Battery-car start-up Fisker Automotive has entered a critical stage in its short life, the plug-in hybrid maker working feverishly to firm up an alliance strategy that could team it up with one or more well-funded partners – and, in the process, allow it to move ahead with the launch of its second product line.
In the meantime, Fisker also is working to restart production of its original model, the Karma, something that is dependent upon negotiations with battery supplier A123 which recently emerged from bankruptcy under new ownership.
“We have multiple interested partners” that the company is talking to, said Fisker Automotive’s eponymous founder and Chairman Henrik Fisker, following a speech at the Chicago Auto Show.
Company spokesman Roger Ormisher subsequently told TheDetroitBureau.com that the “multiple partners” talking to Fisker are located “across three Continents,” though the maker is declining to reveal specific names.
Fisker appears to be focusing on developing partnerships with, rather than selling itself to, one or more established auto manufacturer. This could give the California-based start-up access to both much-needed cash and additional technology.
In his speech to the Economic Club of Chicago, Fisker said his firm has already raised “more than $1 billion” from investors. But it is still short of where it would have hoped to be as the result of the Department of Energy freezing up a promised low-interest loan. That resulted in a $329 million shortfall in available cash.
That money – or the help of any new partner or partners — would be needed to move ahead on the development of the Fisker Atlantic, a mid-range luxury plug-in that the company hopes will move it into a relatively mainstream segment and boost volume substantially compared to the $100,000 Karma.
The partner strategy, several sources have suggested, is not unlike the approach taken by Tesla Motors, another California start-up that recently introduced the pure battery-electric Model S sedan. Tesla founder Elon Musk has credited an alliance with Mercedes-Benz parent Daimler AG with keeping his company going. Tesla has also partnered with Toyota and, among other things, provides the drivetrain for the Japanese giant’s new RAV4-EV.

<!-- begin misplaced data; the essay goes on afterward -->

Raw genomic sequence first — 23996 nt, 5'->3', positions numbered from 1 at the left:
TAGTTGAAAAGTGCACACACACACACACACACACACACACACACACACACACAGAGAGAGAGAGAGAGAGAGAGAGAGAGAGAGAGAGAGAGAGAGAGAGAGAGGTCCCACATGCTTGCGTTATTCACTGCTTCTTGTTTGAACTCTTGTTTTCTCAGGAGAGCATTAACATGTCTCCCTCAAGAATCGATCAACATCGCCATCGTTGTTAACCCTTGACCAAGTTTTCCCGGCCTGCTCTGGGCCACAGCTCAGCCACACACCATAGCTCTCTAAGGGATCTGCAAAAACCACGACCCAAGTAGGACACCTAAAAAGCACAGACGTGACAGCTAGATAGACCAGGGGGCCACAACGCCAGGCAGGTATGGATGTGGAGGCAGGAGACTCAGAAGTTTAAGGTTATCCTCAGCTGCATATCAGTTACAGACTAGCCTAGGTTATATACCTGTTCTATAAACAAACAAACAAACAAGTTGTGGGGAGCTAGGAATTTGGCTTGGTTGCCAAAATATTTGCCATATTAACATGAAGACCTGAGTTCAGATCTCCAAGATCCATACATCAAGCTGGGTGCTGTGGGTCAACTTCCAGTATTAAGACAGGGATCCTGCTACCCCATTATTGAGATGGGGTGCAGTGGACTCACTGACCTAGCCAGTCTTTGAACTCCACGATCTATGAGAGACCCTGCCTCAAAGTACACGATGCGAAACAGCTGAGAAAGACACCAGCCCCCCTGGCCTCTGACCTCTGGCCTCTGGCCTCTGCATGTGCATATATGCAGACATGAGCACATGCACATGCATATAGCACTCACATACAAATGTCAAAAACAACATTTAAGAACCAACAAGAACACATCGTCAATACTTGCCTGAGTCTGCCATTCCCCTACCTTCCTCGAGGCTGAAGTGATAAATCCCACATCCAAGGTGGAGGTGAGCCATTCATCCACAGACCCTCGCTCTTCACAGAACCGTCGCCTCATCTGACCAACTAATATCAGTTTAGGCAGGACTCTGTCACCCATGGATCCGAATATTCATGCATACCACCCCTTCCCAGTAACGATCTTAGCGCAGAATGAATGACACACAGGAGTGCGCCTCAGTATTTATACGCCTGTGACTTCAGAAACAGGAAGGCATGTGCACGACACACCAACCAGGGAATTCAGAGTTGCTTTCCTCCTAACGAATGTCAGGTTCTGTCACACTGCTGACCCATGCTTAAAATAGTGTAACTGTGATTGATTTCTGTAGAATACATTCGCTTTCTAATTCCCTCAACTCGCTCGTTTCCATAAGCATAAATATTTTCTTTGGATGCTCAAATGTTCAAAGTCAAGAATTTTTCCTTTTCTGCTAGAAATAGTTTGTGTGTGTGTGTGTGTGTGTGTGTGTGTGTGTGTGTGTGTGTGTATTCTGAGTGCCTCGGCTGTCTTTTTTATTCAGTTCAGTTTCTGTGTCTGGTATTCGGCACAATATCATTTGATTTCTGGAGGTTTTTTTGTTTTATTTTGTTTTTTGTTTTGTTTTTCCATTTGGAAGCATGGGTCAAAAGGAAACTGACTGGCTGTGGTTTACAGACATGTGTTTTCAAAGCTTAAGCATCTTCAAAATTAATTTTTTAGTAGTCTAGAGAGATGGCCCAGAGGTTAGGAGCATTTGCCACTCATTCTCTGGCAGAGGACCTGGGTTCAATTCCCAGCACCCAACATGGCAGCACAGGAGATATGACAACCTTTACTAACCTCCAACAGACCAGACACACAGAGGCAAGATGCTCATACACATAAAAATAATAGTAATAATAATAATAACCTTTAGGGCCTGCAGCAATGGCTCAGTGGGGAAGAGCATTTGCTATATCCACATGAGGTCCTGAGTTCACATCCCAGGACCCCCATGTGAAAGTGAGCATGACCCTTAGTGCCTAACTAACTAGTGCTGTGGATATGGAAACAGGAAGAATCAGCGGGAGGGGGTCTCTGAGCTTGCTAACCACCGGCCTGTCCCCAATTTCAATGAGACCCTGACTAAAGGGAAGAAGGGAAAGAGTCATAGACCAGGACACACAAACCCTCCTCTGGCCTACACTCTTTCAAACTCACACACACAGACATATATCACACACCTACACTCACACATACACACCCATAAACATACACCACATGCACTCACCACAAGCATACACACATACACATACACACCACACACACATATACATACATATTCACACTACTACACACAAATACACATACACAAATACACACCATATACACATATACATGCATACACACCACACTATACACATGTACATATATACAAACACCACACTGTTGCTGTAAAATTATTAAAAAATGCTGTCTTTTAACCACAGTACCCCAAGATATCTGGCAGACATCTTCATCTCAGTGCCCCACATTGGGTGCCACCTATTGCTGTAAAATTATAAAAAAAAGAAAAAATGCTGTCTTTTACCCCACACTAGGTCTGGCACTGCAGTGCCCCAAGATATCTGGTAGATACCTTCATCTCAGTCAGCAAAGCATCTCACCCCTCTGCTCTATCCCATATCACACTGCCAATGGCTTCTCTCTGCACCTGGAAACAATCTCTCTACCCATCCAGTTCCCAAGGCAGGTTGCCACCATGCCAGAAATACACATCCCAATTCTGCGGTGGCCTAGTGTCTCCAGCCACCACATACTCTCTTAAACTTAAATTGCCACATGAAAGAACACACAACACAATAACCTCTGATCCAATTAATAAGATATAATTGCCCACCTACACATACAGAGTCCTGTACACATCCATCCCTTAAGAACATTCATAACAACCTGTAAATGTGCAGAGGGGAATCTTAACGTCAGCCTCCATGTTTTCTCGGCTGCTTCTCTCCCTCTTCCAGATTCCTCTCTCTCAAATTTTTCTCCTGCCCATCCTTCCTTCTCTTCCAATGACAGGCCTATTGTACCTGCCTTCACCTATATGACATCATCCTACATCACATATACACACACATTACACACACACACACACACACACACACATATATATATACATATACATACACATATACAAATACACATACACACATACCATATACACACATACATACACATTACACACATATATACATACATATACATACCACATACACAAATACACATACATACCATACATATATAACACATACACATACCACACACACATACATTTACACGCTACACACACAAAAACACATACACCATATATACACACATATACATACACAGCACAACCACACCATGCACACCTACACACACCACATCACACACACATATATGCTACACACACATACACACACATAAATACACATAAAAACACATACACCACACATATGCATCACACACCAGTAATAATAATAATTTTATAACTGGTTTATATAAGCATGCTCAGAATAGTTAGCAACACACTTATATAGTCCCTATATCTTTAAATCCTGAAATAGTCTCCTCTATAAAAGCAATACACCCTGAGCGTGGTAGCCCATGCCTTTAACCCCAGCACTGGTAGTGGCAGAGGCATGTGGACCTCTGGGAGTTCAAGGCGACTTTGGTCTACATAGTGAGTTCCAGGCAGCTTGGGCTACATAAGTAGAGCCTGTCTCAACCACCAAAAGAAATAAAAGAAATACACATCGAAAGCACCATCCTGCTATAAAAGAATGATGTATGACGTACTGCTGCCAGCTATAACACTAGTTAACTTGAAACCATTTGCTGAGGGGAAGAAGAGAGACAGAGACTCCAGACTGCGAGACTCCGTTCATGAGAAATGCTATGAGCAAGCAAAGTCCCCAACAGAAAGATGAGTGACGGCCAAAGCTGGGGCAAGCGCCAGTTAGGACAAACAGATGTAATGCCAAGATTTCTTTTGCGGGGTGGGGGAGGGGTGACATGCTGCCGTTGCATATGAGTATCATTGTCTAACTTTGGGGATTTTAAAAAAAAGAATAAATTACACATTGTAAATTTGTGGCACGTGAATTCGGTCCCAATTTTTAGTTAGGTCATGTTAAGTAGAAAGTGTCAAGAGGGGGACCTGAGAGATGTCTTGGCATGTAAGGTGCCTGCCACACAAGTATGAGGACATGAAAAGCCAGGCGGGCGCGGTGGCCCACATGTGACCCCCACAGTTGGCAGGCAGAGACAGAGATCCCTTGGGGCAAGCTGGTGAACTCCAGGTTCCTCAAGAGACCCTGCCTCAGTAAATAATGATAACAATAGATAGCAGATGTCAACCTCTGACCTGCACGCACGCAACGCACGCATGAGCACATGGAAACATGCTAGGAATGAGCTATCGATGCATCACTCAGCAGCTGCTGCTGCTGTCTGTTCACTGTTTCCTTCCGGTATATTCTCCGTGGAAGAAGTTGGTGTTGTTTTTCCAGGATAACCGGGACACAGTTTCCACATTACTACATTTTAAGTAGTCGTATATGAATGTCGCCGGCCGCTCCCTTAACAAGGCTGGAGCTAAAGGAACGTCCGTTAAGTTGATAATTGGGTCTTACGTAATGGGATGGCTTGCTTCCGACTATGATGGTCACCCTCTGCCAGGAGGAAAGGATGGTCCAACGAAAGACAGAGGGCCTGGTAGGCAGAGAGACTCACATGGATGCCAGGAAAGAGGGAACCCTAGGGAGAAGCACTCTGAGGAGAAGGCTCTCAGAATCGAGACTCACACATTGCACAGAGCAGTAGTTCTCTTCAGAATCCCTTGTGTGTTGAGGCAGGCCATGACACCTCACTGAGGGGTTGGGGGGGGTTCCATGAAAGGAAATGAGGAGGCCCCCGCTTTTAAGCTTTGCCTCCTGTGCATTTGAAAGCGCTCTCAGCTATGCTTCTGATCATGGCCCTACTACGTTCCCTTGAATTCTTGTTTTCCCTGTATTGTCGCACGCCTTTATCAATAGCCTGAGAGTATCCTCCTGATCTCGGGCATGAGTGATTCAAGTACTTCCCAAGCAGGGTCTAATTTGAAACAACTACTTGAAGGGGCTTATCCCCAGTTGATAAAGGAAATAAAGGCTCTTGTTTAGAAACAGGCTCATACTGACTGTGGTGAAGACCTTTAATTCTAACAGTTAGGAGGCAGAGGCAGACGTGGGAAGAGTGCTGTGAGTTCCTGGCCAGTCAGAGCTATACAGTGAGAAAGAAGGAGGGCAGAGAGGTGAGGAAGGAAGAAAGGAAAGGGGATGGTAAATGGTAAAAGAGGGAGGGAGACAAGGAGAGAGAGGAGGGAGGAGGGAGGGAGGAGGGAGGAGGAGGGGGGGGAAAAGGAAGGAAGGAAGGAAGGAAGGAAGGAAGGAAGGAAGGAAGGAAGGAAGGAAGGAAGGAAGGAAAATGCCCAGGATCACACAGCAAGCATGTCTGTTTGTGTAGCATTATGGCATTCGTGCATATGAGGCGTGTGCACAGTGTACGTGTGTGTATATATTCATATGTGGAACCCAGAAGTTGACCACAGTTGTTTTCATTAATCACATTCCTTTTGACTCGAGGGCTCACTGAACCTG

It remains to be seen if Fisker could raise enough capital to continue on its own without any new partners but it appears all but certain that the launch of the Atlantic plug-in would be pushed back by several more years.
There could be a bright side to the current delay. Battery drivetrain technology is evolving rapidly and since final specifications haven’t been worked up for the Fisker Atlantic the maker could wind up with an improved drivetrain that also utilizes smaller, lighter and less expensive batteries than original foreseen. Lithium-ion technology is currently the most expensive single component in any advanced battery vehicle, industry analysts point out.
Fisker’s challenges have been complicated both by the slow launch of the Karma plug-in sports car and by the subsequent bankruptcy of its supplier, Massachusetts-based A123. The courts recently approved the sale of the battery maker’s automotive assets for $256.6 million to the Chinese company Wanxiang Group Corp.
(The military side of A123 was split off and sold to Illinois-based Navitas Systems.)
Because of the Chapter 11 filing, Fisker must now renegotiate its contract with the new owners, but in a brief conversation with reporters following his speech, Henrik Fisker said he is confident a revised deal will be in place “fairly soon.”
That would permit a quick restart of Fisker Karma production. The sleek sports car is being produced for the company by a specialty manufacturer in Finland.
Fisker eventually hopes to produce the Atlantic model at an abandoned General Motors assembly plant it acquired in Delaware.
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